Niger Delta Oil

Since the 1970s Nigeria has relied on oil to provide 95% of its exports and earning, 40% of the GDP and 80% of government revenue. Despite this it had also caused extensive environmental damage to the Niger Delta environment.

Poverty, Deprivation, social conflict, occupational dislocation and ill health are all identified as being related to thr use of oil.

Problems

Families living in oil fields have to breathe in large amounts of methane daily.

Oil is flammable (of course) and 10,000 barrles of oil can be spilt across the Niger Delta in a year.

Gas flares are a visible impact where oil is being extracted.

Dirty water is common in the area and less than 20% of the area is accessible by major roads.

Fishing and traditional livestyles are disrupted by the oil industry.

Pipes burst frequently and are often broken deliberately so pirates can steal the oil.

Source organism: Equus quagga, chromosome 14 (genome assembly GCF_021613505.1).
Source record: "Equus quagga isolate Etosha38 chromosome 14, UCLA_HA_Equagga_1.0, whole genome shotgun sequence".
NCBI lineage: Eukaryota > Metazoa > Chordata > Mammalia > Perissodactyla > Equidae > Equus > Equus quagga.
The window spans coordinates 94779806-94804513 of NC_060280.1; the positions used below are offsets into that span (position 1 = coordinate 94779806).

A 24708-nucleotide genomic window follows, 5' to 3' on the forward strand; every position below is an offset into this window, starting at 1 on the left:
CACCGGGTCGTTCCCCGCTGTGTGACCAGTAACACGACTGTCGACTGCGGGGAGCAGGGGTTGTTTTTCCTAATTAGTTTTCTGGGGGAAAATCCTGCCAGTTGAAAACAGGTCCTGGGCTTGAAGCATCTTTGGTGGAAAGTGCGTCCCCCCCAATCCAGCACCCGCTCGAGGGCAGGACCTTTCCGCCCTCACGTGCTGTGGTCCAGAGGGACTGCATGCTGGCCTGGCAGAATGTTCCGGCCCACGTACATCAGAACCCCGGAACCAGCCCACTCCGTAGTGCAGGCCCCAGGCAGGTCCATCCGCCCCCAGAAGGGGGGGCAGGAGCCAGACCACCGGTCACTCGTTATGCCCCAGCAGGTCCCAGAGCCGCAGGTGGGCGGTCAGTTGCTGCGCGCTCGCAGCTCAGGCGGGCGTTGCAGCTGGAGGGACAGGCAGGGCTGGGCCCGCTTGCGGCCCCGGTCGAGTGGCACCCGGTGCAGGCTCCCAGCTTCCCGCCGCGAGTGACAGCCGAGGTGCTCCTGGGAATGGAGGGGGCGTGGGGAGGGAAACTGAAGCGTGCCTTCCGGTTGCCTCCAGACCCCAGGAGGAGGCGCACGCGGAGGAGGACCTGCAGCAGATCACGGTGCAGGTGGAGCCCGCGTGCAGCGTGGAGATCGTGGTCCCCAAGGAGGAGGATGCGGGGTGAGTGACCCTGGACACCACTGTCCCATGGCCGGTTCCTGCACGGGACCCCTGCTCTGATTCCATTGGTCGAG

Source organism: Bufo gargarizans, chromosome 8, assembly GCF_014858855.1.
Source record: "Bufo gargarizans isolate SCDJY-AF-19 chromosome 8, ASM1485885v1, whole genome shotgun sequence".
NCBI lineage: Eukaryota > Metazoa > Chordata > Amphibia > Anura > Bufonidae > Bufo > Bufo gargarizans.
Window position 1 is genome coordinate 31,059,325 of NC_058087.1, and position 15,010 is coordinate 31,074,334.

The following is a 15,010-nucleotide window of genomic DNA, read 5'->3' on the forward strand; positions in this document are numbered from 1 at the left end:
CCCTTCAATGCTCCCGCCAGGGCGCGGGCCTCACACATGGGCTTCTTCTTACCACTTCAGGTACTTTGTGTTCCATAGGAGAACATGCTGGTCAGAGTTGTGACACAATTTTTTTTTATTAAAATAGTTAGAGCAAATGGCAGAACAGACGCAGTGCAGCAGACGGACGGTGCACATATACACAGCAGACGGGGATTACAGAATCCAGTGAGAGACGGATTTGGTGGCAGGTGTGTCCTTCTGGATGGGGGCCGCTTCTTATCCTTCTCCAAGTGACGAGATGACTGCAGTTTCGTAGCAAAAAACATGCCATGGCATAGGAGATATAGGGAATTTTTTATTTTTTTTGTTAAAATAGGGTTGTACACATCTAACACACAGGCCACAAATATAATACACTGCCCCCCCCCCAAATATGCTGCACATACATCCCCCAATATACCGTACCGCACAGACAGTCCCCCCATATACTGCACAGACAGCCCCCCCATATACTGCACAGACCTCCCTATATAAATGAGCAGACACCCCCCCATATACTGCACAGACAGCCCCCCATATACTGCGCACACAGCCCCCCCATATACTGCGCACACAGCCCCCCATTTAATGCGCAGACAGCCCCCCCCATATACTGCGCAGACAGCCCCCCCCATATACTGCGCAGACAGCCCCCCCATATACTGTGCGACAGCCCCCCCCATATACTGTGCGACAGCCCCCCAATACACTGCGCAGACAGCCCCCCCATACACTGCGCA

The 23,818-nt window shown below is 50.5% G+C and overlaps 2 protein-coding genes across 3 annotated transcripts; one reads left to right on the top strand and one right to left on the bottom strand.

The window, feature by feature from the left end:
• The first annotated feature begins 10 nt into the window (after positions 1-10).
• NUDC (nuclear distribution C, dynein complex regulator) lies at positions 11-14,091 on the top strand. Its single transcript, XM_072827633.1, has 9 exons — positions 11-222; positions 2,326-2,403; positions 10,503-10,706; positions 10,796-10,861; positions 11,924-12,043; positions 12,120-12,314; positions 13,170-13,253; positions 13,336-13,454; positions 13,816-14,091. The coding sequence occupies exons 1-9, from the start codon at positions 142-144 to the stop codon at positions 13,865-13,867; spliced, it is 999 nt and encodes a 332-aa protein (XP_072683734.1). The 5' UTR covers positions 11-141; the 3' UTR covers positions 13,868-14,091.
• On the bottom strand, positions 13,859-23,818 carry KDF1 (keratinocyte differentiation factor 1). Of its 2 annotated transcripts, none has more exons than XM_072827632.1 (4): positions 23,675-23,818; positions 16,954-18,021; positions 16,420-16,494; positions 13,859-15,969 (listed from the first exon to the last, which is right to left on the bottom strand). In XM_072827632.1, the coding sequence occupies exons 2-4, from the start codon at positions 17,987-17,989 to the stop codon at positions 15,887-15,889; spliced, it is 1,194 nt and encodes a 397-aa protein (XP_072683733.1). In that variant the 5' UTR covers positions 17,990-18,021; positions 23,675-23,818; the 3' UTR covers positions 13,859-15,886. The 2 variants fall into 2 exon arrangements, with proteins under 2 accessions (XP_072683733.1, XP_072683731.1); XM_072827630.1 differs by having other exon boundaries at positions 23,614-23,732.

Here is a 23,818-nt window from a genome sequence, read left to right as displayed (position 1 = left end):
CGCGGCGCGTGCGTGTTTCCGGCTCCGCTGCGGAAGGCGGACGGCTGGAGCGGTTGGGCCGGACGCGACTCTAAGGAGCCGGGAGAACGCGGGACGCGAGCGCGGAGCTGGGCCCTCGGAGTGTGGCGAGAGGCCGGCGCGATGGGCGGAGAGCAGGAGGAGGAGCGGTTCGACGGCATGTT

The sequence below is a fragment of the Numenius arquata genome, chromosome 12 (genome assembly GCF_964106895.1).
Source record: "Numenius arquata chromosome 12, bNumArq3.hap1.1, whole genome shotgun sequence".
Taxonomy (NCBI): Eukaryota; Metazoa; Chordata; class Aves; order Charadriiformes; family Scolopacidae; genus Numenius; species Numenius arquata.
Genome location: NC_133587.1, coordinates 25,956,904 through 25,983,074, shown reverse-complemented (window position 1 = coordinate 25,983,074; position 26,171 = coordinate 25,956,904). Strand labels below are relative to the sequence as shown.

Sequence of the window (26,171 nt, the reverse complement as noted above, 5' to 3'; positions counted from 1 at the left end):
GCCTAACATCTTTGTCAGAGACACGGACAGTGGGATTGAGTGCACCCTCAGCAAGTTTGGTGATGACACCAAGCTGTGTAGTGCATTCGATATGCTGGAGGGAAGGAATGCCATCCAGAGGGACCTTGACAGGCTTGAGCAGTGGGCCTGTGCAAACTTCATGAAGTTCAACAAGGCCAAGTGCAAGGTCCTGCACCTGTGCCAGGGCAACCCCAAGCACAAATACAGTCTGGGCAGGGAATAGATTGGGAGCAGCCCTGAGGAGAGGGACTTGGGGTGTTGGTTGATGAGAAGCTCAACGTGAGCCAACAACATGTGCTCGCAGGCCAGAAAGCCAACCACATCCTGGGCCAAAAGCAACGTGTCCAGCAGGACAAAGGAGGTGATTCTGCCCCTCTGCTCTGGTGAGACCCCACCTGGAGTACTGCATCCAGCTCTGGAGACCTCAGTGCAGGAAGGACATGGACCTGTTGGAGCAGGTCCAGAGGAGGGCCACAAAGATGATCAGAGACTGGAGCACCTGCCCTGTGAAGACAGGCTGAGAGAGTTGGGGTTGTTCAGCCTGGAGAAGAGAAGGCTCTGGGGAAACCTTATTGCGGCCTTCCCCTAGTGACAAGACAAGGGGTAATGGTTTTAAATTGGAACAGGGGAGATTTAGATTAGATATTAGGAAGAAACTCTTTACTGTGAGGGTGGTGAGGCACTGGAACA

Forest is destroyed by fires and oil companies.

Money is leaked out of the economy as much of the oil extraction is being performed by TNCs based in other countries.

 

Nigeria is Africa’s primary oil producer. Nearly all of the country’s oil are offshore or in the Niger Delta.

In 2005, 131 million tons of oil were produced. All but 5 million tons of this were exported. Oil makes up 90% of Nigeria’s exports.

Nigeria has the largest third longest mangrove forest in the world along the Niger Delta. The area supports 150 species of fish. 60% of West Africa’s fish sticks spawn in swamps.

Economic development and the specific impact of the oil and gas industries have caused widespread environmental damage.

Over 4000 oil spills gave been recorded since 1958.

In 2006, the WWF described the Niger Delta as one of the top 5 polluted places. In total, 500 million tons of crude oil have been lost to spillages at a cost of $10 million a day.

Current conflicts in the Niger Delta started in the 1990s because of tensions between foreign oil companied and a number of ethnic minority groups who are being exploited. Unrest has continued since, even with a change in government in 1999. Competition for oil has also spawned violence between ethnic groups and vast militarisation through the area.

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